Florist Alexander Posthuma on the proper care of flowers

Alexander Posthuma is one of the most sought-after florists in the Netherlands

The 30-year-old grew up in the northern outskirts of Amsterdam and spent his childhood roaming through the nearby woods and fields. This sparked his love of nature. Following his studies in landscaping and horticulture and an internship in Australia, he started his own business in the heart of Amsterdam. His blooming creations adorn palaces, museums, business buildings, ships, and hotels such as the Andaz in Amsterdam with its furnishings by designer Marcel Wanders. In his home country, Posthuma was honored with the “Best Floral Design” award.

His favorite bouquet

looks as if he took a stroll through a field of wild flowers and randomly picked anything in his path with a colorful blossom.

In reality, Alexander Posthuma carefully selected the flowers for his cheerful spring arrangement: roses, buttercups and larkspurs, guelder roses, snapdragons, and mimosas.

The result is an opulent bouquet reminiscent of the still live paintings by the Old Dutch Masters. “After all, my flower shop A.P Bloem is located in the middle of the Amsterdam Canal District,” he points out. In this area, the Golden Age of the 17th Century comes alive at every turn.

“Every bouquet has to tell a story and embody emotion,” the famous Dutch florist explains. “Otherwise, it becomes a soulless carbon copy of the beauty of life.”

For us, he created his favorite bouquet, and he let us watch every step of the process.

His motto:

“Be bold – let your imagination be your guide!”

Flower arrangement basics

The more colorful the bouquet, the more big blossoms are needed. “Too many small flowers are distracting.” A few peonies are a must, as are some of the newly created, large Italian ranunculus blooms. And, of course, voluptuous roses. “This creates structure – and a peaceful look.”

The 30-year-old's specialty are opulent bouquets in the style of the Old Masters. But if desired, he will create more modest arrangements or light bouquets made of branches and a few long-stemmed flowers for his customers: “With those, you have to keep an eye on the overall shape. It should form a circle or a triangle. Otherwise, it will look uneven and boring.”

The art of arranging beautiful bouquets is not something you learn overnight: “The only reason I can pull off my creations is that I have been doing this for ten years.” Each flower that goes into the arrangement has to be turned in the palm of the hand while being held at an angle, a process that requires lots of practice.

When dealing with tulips, remember that they will continue to grow in a vase. The same is true for anemones, hyacinths, and daffodils. Also, make sure to wash the slimy sap off daffodil stems. In plants from the spurge family, such as poinsettia, the sap can even be toxic!

What kind of vase is best?

When it comes to vases, Posthuma puts functionality above design. “Fancy shapes are often hard to clean, and then things start getting smelly.” Never buy vases that are too large, because “you’ll pay a fortune just to fill them up.” The perfect vase for lush bouquets is wider at the base and tapered towards the top: “This helps the bouquet keep its shape.” Roses, however, look best in a cone-shaped vase that is narrower at the base: “That way, they have enough room to unfold their beauty at the top.”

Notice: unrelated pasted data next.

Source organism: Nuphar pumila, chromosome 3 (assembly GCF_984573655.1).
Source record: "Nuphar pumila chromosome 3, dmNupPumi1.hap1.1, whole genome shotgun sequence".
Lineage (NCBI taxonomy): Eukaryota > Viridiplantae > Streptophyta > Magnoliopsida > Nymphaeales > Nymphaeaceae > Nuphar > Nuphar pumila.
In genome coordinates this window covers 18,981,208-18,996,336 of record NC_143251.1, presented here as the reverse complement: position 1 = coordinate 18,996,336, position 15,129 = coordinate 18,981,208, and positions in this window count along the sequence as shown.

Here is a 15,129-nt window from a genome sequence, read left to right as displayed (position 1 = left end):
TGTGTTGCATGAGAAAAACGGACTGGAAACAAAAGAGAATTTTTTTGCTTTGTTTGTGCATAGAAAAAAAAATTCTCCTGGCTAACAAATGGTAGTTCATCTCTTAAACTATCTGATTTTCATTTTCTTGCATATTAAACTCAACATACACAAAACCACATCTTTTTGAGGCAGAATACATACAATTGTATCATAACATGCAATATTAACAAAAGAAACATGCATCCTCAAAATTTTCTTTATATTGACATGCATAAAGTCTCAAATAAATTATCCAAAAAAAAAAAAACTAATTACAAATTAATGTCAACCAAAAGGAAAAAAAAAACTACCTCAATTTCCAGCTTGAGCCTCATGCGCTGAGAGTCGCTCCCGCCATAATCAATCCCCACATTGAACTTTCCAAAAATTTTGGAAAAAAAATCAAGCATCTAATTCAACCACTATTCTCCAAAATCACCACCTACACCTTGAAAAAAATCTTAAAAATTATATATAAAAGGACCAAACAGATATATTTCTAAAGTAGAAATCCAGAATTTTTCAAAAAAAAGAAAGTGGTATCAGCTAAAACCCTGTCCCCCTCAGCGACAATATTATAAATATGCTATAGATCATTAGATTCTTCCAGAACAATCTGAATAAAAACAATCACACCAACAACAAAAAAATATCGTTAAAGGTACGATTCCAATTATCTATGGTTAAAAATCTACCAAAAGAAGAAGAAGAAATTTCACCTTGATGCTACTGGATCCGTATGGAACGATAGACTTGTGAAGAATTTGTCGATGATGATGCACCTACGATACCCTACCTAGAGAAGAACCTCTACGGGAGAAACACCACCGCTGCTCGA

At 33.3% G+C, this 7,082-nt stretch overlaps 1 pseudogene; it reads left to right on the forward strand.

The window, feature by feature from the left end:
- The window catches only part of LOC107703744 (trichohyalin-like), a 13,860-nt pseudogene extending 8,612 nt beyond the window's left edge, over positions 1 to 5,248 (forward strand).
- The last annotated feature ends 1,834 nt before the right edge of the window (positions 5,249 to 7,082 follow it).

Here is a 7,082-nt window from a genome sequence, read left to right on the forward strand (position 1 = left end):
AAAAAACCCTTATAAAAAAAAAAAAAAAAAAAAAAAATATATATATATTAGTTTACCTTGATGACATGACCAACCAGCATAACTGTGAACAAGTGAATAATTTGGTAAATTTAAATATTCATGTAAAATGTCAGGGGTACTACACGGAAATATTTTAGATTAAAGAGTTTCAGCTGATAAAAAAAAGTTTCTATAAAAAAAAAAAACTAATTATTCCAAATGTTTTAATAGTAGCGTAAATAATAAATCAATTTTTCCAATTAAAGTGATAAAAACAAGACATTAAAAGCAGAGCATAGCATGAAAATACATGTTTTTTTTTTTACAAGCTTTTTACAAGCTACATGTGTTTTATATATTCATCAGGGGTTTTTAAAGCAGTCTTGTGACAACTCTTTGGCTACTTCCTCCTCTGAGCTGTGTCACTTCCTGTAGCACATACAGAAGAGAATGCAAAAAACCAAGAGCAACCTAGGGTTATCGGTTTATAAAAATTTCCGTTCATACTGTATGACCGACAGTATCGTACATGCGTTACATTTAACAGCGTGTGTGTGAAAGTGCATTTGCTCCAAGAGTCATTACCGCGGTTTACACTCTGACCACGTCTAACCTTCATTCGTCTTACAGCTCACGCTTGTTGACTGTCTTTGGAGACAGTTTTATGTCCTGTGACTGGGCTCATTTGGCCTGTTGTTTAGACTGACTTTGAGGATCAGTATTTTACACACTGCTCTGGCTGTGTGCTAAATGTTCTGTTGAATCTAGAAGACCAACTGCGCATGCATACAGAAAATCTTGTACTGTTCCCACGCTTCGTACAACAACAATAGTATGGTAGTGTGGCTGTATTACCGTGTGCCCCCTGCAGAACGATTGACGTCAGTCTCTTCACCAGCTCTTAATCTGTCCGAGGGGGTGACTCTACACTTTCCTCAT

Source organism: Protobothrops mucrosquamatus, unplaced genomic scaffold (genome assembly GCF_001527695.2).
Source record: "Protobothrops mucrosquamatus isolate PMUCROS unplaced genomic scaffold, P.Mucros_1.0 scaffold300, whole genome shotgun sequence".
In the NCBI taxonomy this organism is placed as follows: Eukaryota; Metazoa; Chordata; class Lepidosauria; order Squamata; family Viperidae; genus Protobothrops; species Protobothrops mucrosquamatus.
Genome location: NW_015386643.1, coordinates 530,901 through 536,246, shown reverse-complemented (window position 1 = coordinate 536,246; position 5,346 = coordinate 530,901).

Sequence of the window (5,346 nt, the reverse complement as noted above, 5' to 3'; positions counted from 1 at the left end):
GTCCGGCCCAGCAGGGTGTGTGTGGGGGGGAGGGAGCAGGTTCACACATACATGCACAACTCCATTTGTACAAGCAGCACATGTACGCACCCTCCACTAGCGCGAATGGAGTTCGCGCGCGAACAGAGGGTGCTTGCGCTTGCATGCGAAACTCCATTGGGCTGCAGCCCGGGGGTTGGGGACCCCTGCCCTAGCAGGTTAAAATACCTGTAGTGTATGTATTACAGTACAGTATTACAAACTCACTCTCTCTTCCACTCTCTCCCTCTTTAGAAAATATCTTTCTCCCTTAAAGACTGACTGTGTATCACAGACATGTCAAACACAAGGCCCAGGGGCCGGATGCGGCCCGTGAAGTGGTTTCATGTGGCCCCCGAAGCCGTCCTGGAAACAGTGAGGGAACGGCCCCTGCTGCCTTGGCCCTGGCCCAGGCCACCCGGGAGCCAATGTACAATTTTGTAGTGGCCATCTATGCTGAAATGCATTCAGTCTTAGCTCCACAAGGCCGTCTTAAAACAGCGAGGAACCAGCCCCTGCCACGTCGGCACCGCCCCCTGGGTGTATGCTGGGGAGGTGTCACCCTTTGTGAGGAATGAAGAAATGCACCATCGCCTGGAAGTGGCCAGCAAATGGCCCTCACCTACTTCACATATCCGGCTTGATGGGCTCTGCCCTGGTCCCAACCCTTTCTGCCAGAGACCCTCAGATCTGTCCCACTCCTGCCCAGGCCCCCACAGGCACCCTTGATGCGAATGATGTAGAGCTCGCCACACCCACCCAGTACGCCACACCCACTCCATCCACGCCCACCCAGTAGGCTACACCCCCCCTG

Something to consider: Both flowers and vases should match the china. This can be as easy as choosing flowers or leaves that pick up one of the colors from the tableware design. “With dishes in pastel hues, I'd stick to soft pink, light blue or mimosa yellow.” If you prefer stark contrasts, try combining shades of pink with bright crimson, purple, and dark green. If the china is very colorful or has a busy pattern, the flowers should have a calming visual effect. In this case, choosing only one color is best. For instance, you can alternate vases with white roses and white tulips on the table:

“Two varieties are all you need. Don’t overcomplicate things in your head. Keep it simple!”


To keep beautiful blossoms for longer...

A sharp knife should be a staple in any kitchen and allows for a clean cut. This helps keep flowers looking pretty as long as possible. “It ensures that the tiny tubes inside the stem that transport the water to the top don’t get clogged.”

The harder the stem, the more water the flower needs. Buttercups and roses are very thirsty, while tulips, daffodils and gerberas need less water. If possible, use lukewarm water because it is absorbed quicker. And since leaves take away water from the flower, it is best to remove any unnecessary leaves and keep only a few at the top.

Tulips need extra TLC because they usually are transported with little water, which weakens their stems. Therefore, you should place them in a bucket of water for a few hours without removing the paper, giving them a chance to soak up enough water to strengthen their stems again.

To slow the growth of bacteria without a flower food packet, simply squirt a little bit of bleach in the water for a similar effect. Insider tip: Add a few drops of 7 Up: “The sugar enhances the beauty of the blossom.”

For the hydrangea lovers among gardeners: Don’t cut hydrangea flowers too early or they will quickly wilt in the vase. One way to revive them is to place them upside down in a bowl of water overnight. Better yet, wait for the right time before reaching for the scissors: when the flower petals are not as delicate anymore and start to feel tougher.

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